Write Stronger Stories by Adding Foreshadowing in Every Scene

Novices tend to write scenes that have no connection or relation to any other scene. That makes every scene feel completely separate and isolated from every other scene so the entire story feels disjointed and unfocused. The way to fix this problem is to always foreshadow future scenes in every scene possible.

In “Pulp Fiction,” an early scene shows two men driving in a car and talking about fast food in Europe and how it’s different than fast food in America. That by itself is funny and interesting, but it foreshadows the next scene where the two hit men enter an apartment to retrieve a briefcase from several young men.

As the hit men interrogate the young men, they talk about the hamburgers the young men are eating for breakfast. So the earlier scene talking about fast food now repeats itself in a different way in the apartment scene, helping create a unified story.

The apartment scene also includes another bit of foreshadowing where the hit men ask the young men if they think their business partner, Marsellus Wallace, looks like a bitch because he doesn’t want to get screwed like a bitch. In a much later scene, that’s exactly what happens to Marsellus Wallace when he’s captured by men who bind and gag him, and then proceed to rape him like a bitch.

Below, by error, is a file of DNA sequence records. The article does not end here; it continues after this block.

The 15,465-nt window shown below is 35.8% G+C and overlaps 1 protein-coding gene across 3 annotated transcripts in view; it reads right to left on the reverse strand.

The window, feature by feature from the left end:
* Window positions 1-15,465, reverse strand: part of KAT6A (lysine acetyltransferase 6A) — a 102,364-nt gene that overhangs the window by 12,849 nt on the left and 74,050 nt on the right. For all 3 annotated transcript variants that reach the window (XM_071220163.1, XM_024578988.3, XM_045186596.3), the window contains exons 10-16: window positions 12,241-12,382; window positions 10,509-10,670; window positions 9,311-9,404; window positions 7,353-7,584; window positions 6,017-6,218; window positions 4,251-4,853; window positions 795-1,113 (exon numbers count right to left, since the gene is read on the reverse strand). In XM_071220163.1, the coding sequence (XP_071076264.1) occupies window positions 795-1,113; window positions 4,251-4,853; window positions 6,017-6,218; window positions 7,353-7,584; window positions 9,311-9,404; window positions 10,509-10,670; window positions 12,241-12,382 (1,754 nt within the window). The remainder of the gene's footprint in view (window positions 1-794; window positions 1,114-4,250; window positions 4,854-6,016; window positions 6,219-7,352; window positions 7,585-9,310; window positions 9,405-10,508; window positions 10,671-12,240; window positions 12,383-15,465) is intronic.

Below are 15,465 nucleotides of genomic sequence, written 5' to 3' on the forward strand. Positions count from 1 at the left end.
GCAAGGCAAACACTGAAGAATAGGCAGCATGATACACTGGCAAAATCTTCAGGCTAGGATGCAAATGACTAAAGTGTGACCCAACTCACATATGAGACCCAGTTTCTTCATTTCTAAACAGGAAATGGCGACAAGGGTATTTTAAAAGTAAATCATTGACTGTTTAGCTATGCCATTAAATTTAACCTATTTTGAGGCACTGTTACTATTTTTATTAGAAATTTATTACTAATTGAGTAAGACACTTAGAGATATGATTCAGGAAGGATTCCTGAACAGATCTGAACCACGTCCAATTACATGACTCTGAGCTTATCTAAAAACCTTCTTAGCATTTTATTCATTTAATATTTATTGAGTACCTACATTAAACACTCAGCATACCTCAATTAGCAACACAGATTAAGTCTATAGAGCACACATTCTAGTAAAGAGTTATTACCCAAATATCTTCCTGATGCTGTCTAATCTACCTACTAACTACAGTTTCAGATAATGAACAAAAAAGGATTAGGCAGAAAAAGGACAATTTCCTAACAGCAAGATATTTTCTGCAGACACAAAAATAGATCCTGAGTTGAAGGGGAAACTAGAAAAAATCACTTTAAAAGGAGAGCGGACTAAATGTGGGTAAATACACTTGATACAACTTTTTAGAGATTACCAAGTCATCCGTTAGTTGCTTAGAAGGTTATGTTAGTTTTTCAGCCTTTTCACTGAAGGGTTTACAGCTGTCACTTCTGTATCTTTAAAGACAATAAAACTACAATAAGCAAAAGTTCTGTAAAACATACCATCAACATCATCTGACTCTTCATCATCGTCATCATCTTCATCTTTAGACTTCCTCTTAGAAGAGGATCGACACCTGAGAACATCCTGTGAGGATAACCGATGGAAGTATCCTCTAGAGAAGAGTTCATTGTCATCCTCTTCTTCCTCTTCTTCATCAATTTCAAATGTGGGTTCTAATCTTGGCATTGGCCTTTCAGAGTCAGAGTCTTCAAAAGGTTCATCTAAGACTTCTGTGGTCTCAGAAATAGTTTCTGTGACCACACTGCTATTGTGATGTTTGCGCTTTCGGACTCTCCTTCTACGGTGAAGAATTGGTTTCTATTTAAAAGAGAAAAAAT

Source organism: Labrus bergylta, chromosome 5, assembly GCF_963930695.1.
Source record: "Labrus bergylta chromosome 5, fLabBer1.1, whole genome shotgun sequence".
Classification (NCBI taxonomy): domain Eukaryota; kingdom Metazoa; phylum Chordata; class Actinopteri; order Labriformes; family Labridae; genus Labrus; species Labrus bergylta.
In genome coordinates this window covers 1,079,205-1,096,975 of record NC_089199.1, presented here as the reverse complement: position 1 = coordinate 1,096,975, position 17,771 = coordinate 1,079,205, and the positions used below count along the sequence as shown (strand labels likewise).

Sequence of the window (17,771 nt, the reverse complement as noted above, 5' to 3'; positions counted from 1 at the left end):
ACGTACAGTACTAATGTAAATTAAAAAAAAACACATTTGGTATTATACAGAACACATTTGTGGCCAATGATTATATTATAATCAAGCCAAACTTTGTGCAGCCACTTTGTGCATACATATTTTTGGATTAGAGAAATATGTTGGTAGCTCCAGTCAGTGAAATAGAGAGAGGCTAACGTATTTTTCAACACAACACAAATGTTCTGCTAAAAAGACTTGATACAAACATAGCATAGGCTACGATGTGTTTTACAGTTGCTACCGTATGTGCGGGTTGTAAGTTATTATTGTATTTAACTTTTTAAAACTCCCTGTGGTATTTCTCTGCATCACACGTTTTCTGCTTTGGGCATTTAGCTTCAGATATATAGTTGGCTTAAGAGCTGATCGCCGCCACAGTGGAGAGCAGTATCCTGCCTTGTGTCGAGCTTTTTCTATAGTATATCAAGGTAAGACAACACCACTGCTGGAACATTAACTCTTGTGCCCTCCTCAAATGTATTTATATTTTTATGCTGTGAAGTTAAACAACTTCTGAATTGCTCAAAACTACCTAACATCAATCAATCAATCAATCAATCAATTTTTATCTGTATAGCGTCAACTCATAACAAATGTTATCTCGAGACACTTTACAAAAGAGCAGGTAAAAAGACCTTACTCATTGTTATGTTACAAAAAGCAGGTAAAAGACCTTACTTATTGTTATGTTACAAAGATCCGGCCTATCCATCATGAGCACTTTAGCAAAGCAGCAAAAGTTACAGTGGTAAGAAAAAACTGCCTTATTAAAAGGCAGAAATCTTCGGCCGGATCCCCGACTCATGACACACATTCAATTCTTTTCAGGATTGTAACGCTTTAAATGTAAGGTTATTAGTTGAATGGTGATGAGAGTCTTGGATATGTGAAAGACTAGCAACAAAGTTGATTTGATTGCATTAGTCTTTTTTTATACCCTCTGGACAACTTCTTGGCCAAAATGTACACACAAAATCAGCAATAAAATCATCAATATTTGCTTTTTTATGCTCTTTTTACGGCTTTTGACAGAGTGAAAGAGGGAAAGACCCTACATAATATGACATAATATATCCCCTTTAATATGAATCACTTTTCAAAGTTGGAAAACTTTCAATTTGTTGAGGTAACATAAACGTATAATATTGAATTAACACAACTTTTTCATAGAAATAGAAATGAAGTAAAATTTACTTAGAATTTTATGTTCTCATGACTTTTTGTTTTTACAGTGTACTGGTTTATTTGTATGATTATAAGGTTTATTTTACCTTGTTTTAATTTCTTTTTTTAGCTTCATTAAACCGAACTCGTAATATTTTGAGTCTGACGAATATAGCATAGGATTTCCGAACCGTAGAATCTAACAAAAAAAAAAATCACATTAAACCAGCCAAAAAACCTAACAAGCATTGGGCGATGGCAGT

By adding foreshadowing in every scene, you create a stronger link between scenes and the story feels more realistic and natural. Without such foreshadowing, events would seem to come out of nowhere and make no sense.

Imagine if the “Pulp Fiction” scene omitted the two hit men talking about fast food in Europe and America. Then the talk about hamburgers in the apartment scene wouldn’t make sense.

Even though the apartment scene foreshadows Marsellus Wallace being screwed like a bitch, it’s easy to forget this detail when that rape scene of Marsellus Wallace occurs much later. However, the existence of the foreshadowing still makes the scenes stronger even if the audience isn’t consciously aware of this connection. Because the writer is aware of this connection, the two separate scenes feel more integrated, especially upon repeat viewings of the entire movie.

So the key is to sprinkle foreshadowing in every scene whenever possible. Watch a great movie and you’ll find foreshadowing used throughout nearly every early scene. Watch a bad movie and you’ll find little to no foreshadowing at all, and you can see how that helps make a bad movie so awful in the first place.

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